TFYW#084: The Reason Some Changes Don’t Work

Apr 19, 2024

This week, I am getting into how to make changes in our firms.

Down Round

In 2019, one of my tech clients was raising funds.

It was their third round of fundraising, and they were struggling to find investors.

The company had already raised nearly $3M with very little revenue.

It’s not uncommon for tech startups to need a few rounds of pre-revenue funding, but the issue was that the company was entering its seventh year of operations with little to show from its prior investments.

Current investors who had previously given money twice were saying no.

New investors were hesitant to give funds at the stated valuation.

It took a little time, but the board and management realized we didn’t have a fundraising issue; we had a proof of concept issue.

Given the track record, people weren’t confident they would see a return on their investment.

The board decided that to get the funds needed, we needed to complete a Down Round.

A down round is when current shares are offered at a lower valuation than previous rounds of investment.

The company decreased its valuation to interest more investors.

But they did something else.

New advisors and board members were also hired to avoid repeating the same problems.

More transparency was offered to the investors with quarterly reports and more consistent general meetings.

After a few months, we raised the funds and closed the round.

The biggest success of the round was not the cash raised, but the strategic changes that we completed.

Changes Everywhere

Growth in my firm was not linear. I would venture to say that growth in almost all firms is not linear.

Constant realigning and adjusting are required for real firm growth.

Your pricing, service delivery model, employees, and tech stack and workflows that got you to one level won’t get you to the next.

Firm growth is synonymous with constant changes.

I’ve found that the two biggest variables that require the most assessing and changes are:

    1. The Right Pricing
    2. The Right People


Pricing is what we get hung up on the most.

Most firms need to increase prices.

And I am talking about a 50% to 100% price increase, not the ‘to match inflation’ increases.

A few months ago, I discussed how to start charging for freebie services – but today, I want to go behold that.

Too many firms hesitate to make significant prices due to the fact that ‘clients won’t like it.’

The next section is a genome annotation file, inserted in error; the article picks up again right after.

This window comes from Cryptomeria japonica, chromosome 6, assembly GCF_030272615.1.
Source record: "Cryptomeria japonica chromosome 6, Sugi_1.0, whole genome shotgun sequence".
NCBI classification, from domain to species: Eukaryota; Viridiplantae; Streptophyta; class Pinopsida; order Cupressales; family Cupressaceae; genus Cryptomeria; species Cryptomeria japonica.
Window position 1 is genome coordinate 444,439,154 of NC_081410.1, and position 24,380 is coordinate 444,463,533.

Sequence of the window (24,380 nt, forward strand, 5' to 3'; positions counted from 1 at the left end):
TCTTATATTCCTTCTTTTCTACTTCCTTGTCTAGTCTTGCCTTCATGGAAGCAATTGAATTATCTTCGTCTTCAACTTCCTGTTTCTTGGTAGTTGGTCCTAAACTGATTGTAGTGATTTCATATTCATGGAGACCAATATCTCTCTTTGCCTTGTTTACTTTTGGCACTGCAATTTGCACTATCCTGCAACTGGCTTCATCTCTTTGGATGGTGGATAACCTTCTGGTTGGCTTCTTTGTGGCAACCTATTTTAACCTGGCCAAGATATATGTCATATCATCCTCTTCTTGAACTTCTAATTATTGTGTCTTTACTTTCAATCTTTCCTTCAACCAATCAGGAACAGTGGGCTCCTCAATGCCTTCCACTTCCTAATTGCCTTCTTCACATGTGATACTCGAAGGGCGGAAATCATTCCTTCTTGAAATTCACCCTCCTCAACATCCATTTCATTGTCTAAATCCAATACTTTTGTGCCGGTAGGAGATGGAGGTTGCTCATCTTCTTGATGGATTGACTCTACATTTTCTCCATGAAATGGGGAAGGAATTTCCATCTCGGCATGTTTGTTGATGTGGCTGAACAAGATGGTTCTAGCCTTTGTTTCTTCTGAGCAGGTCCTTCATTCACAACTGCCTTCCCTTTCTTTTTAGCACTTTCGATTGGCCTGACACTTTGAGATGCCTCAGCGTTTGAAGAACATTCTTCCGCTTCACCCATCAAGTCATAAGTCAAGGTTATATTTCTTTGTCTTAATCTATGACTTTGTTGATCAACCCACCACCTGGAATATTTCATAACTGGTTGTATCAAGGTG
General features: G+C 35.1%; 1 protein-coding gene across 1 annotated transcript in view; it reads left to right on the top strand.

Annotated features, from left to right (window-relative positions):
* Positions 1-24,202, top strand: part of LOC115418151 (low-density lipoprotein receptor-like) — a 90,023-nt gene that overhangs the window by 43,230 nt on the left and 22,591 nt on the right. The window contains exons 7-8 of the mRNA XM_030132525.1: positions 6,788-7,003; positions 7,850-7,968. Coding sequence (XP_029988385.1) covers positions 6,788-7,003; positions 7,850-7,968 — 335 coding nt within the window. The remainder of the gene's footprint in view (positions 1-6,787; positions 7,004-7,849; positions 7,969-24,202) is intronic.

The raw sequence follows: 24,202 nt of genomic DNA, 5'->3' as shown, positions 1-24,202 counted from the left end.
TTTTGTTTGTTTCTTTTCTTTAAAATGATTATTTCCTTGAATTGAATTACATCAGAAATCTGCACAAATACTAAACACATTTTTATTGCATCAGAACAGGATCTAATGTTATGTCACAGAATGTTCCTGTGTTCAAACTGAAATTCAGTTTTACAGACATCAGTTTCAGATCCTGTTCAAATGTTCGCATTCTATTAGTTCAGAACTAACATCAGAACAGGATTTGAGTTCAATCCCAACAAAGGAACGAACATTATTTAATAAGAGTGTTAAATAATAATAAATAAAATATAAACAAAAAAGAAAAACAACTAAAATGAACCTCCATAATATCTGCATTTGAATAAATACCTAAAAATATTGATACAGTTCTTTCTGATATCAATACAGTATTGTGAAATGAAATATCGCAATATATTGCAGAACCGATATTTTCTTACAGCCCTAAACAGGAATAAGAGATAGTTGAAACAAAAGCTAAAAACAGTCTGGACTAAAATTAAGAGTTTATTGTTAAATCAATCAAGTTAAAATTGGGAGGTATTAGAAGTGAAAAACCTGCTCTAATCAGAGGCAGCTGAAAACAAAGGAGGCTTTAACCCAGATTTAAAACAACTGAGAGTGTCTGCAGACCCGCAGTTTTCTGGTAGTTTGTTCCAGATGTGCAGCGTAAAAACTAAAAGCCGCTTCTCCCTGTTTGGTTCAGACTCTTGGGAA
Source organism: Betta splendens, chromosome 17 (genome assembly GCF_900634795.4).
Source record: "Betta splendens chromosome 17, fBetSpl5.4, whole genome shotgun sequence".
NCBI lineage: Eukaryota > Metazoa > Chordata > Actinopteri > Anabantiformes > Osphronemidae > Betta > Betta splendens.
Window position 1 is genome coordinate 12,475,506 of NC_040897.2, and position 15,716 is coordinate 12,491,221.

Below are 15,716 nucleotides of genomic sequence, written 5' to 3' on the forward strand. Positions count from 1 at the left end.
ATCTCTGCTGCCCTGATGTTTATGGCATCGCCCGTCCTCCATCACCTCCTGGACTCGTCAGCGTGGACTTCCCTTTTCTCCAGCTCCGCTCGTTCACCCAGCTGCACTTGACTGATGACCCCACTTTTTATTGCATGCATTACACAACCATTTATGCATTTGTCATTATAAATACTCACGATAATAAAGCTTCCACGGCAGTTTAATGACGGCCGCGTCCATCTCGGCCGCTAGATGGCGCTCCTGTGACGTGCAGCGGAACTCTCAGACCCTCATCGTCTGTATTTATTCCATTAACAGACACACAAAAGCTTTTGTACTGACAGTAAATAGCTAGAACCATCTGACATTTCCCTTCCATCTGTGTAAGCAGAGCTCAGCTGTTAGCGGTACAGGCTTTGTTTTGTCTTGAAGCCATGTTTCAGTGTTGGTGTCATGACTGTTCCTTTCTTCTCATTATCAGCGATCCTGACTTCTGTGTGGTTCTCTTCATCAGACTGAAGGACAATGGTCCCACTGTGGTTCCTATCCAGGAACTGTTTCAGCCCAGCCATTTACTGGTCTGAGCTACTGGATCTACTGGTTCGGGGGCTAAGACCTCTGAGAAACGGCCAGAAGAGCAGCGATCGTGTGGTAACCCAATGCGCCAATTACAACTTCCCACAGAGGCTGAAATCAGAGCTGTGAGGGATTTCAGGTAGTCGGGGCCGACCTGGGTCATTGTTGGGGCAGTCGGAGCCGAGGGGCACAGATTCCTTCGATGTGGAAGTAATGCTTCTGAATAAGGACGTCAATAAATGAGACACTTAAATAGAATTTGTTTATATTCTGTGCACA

It is an excuse instead of dealing with the real issue.


If you don’t remember anything else from this newsletter, remember this:


Don’t conflate not wanting to impact the clients with not knowing how to effect change.


Increasing your prices involves

    1. communicating effectively with your clients and
    2. determining what you will do differently so you don’t keep running into the same issue.

When we say, “The client won’t like it,” we’re really saying that we don’t have a plan to replace them.

We get hyper focused on the immediate actions and impacts and lose sight of the long-term play.

At times, we get frustrated that we’re not growing but continue to surrender our growth levers to assumptions and falsehoods.

So, instead of solving the problem of ‘having to keep the client,’ we need to solve the problem of consistently finding better revenue.

If we don’t solve the right problem, we’ll undoubtedly find ourselves in the same situation in the future.

And this was the key I discovered in failing to make changes.

If we haven’t gone through the whole change management process, it won’t work.

We need to identify what needs changing and the mindset and environment that created what we don’t want.

The thing about increasing prices is that if we don’t figure out a lead generation system to get predictable new leads, the resistance to charge clients properly will remain.

You won’t magically change and recognize your worth until you have sufficient leads. Period.

Those who advise raising prices without a plan to generate new leads usually don’t have skin in the game or are in a position where they don’t worry about lead generation themselves.

Raising your prices is less about minimizing the number of clients leaving and more about creating new systems to find higher-paying clients.


The second thing that many firm owners struggle with is team members.

Many firms have okay employees. They get the job done, but engagement is low, and they’re just punching the clock.

The thing that needs to happen is that those low performers need to be fired.

But we hesitate because we don’t know how we’ll replace them.

Now, I understand that there is a talent shortage, but that is an excuse to explain why you’re not taking action.

The real issue stems from either (1) our firm is not an attractive workplace or (2) our lack of systems to leverage a hybrid onshore/ offshore team.

Good talent, in addition to a salary and basic benefits, wants a flexible place to learn and grow.

Some firms get caught thinking that their talent pool exists in the 10-mile radius around their office.

Not only do remote or hybrid firms create a more sustainable talent acquisition model, but it is also one of the top asks from accounting candidates.

If you’re hanging on to the quiet quitters in your firm, it’s not because there are no good talent prospects around; it’s because you can’t or won’t accommodate remote teams.

Dealing with low performers is less about the right training and motivation and more about being confident in the value you offer employees.

You’ll stop worrying about cutting B players when you know you can offer a place for A players.

I hope that helps refine your thoughts about making changes in your firm.

Build the firm you want.


P.S. Email with something that you want me to talk about. I’ll add it to the list. 

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